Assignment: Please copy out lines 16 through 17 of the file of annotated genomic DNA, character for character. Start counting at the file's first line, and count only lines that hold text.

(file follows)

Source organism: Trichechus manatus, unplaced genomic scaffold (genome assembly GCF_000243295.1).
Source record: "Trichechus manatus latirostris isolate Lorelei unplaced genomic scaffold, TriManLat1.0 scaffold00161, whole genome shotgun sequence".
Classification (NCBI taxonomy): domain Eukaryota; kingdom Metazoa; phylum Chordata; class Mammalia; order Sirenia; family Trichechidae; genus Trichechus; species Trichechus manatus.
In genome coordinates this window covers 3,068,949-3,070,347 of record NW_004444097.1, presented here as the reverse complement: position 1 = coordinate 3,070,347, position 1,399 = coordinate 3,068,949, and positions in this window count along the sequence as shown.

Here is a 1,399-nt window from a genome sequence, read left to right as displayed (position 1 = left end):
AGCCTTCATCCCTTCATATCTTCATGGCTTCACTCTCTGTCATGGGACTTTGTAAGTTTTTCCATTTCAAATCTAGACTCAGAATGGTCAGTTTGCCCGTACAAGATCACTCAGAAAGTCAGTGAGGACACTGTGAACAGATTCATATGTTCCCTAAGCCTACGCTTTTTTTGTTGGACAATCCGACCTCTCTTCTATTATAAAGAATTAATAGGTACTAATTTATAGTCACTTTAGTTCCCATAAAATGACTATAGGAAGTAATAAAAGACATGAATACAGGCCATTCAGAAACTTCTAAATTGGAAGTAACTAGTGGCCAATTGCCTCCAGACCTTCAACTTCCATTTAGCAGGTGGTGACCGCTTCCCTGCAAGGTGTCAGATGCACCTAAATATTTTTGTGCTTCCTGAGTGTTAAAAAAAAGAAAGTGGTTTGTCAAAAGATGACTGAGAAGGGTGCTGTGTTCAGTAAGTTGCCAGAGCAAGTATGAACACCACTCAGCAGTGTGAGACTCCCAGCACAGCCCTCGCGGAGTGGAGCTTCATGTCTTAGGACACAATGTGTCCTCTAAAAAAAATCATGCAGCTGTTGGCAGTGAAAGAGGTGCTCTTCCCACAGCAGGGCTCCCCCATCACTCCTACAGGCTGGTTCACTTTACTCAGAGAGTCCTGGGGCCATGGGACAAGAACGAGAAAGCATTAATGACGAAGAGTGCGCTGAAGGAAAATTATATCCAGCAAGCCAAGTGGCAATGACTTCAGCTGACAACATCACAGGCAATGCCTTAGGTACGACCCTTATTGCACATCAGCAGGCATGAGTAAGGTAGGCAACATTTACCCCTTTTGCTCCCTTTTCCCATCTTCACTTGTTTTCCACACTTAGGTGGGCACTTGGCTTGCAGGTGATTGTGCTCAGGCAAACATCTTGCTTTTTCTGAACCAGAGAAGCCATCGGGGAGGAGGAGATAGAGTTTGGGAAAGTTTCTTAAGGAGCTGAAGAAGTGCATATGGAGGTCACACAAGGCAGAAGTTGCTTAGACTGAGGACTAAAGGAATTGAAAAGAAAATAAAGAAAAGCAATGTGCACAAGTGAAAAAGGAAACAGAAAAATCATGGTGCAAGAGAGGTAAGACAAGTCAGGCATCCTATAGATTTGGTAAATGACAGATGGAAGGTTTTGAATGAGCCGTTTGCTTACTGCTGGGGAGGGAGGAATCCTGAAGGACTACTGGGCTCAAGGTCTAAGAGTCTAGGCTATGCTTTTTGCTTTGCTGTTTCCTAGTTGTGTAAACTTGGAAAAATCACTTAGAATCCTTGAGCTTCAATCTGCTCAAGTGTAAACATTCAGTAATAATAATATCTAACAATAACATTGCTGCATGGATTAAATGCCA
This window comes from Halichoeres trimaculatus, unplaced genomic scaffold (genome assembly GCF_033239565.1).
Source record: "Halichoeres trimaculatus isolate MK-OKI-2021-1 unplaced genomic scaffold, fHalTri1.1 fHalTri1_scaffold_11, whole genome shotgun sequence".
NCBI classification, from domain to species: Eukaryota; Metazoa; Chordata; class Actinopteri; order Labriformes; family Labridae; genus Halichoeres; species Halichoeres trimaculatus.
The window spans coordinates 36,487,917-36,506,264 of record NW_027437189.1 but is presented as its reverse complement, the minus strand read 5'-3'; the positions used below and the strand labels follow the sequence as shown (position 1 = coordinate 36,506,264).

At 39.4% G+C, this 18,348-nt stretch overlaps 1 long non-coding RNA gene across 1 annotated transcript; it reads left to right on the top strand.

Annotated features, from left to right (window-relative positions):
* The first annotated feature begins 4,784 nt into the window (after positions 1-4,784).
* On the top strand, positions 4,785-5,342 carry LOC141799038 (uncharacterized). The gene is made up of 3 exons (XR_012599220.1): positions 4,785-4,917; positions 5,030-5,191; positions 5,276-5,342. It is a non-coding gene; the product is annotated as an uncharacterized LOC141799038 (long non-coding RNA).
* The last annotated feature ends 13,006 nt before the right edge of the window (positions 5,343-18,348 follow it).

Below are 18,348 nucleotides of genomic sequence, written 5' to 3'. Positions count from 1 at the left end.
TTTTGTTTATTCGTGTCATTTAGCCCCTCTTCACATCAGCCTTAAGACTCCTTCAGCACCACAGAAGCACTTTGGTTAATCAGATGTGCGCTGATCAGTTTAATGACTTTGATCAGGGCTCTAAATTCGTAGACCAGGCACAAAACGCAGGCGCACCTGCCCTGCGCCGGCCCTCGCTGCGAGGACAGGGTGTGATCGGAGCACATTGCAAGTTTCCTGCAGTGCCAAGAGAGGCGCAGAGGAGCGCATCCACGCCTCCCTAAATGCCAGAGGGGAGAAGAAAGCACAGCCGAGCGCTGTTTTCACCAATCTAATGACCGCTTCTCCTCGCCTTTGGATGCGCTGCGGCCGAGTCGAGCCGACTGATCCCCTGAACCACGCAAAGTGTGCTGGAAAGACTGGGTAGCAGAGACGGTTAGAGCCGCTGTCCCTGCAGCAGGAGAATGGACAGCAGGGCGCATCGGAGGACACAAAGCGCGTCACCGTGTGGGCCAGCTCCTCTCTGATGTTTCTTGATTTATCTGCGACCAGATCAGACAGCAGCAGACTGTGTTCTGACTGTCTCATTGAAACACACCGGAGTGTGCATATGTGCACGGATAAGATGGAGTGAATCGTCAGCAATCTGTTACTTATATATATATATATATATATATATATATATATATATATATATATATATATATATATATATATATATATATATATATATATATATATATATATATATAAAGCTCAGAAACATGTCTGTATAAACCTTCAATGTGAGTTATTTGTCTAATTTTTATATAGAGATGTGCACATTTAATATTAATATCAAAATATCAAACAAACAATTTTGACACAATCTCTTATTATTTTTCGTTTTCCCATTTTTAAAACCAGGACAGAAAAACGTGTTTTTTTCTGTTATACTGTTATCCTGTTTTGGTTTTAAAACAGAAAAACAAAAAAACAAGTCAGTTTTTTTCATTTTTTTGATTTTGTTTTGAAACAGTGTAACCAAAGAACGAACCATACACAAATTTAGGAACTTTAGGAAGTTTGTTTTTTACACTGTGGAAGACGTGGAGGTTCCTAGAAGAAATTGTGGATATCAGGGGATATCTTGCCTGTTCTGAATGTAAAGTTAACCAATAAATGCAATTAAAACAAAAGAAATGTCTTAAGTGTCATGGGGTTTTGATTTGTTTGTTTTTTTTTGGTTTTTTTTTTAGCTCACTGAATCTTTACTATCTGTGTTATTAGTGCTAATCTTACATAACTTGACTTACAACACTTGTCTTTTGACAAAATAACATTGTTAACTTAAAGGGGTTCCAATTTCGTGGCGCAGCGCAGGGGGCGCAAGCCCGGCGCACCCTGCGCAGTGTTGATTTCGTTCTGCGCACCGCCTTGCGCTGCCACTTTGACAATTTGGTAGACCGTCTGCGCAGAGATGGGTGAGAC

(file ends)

Below are 18,348 nucleotides of genomic sequence, written 5' to 3'. Positions count from 1 at the left end.
TTTTGTTTATTCGTGTCATTTAGCCCCTCTTCACATCAGCCTTAAGACTCCTTCAGCACCACAGAAGCACTTTGGTTAATCAGATGTGCGCTGATCAGTTTAATGACTTTGATCAGGGCTCTAAATTCGTAGACCAGGCACAAAACGCAGGCGCACCTGCCCTGCGCCGGCCCTCGCTGCGAGGACAGGGTGTGATCGGAGCACATTGCAAGTTTCCTGCAGTGCCAAGAGAGGCGCAGAGGAGCGCATCCACGCCTCCCTAAATGCCAGAGGGGAGAAGAAAGCACAGCCGAGCGCTGTTTTCACCAATCTAATGACCGCTTCTCCTCGCCTTTGGATGCGCTGCGGCCGAGTCGAGCCGACTGATCCCCTGAACCACGCAAAGTGTGCTGGAAAGACTGGGTAGCAGAGACGGTTAGAGCCGCTGTCCCTGCAGCAGGAGAATGGACAGCAGGGCGCATCGGAGGACACAAAGCGCGTCACCGTGTGGGCCAGCTCCTCTCTGATGTTTCTTGATTTATCTGCGACCAGATCAGACAGCAGCAGACTGTGTTCTGACTGTCTCATTGAAACACACCGGAGTGTGCATATGTGCACGGATAAGATGGAGTGAATCGTCAGCAATCTGTTACTTATATATATATATATATATATATATATATATATATATATATATATATATATATATATATATATATATATATATATATATATATATATATATATATATAAAGCTCAGAAACATGTCTGTATAAACCTTCAATGTGAGTTATTTGTCTAATTTTTATATAGAGATGTGCACATTTAATATTAATATCAAAATATCAAACAAACAATTTTGACACAATCTCTTATTATTTTTCGTTTTCCCATTTTTAAAACCAGGACAGAAAAACGTGTTTTTTTCTGTTATACTGTTATCCTGTTTTGGTTTTAAAACAGAAAAACAAAAAAACAAGTCAGTTTTTTTCATTTTTTTGATTTTGTTTTGAAACAGTGTAACCAAAGAACGAACCATACACAAATTTAGGAACTTTAGGAAGTTTGTTTTTTACACTGTGGAAGACGTGGAGGTTCCTAGAAGAAATTGTGGATATCAGGGGATATCTTGCCTGTTCTGAATGTAAAGTTAACCAATAAATGCAATTAAAACAAAAGAAATGTCTTAAGTGTCATGGGGTTTTGATTTGTTTGTTTTTTTTTGGTTTTTTTTTTAGCTCACTGAATCTTTACTATCTGTGTTATTAGTGCTAATCTTACATAACTTGACTTACAACACTTGTCTTTTGACAAAATAACATTGTTAACTTAAAGGGGTTCCAATTTCGTGGCGCAGCGCAGGGGGCGCAAGCCCGGCGCACCCTGCGCAGTGTTGATTTCGTTCTGCGCACCGCCTTGCGCTGCCACTTTGACAATTTGGTAGACCGTCTGCGCAGAGATGGGTGAGAC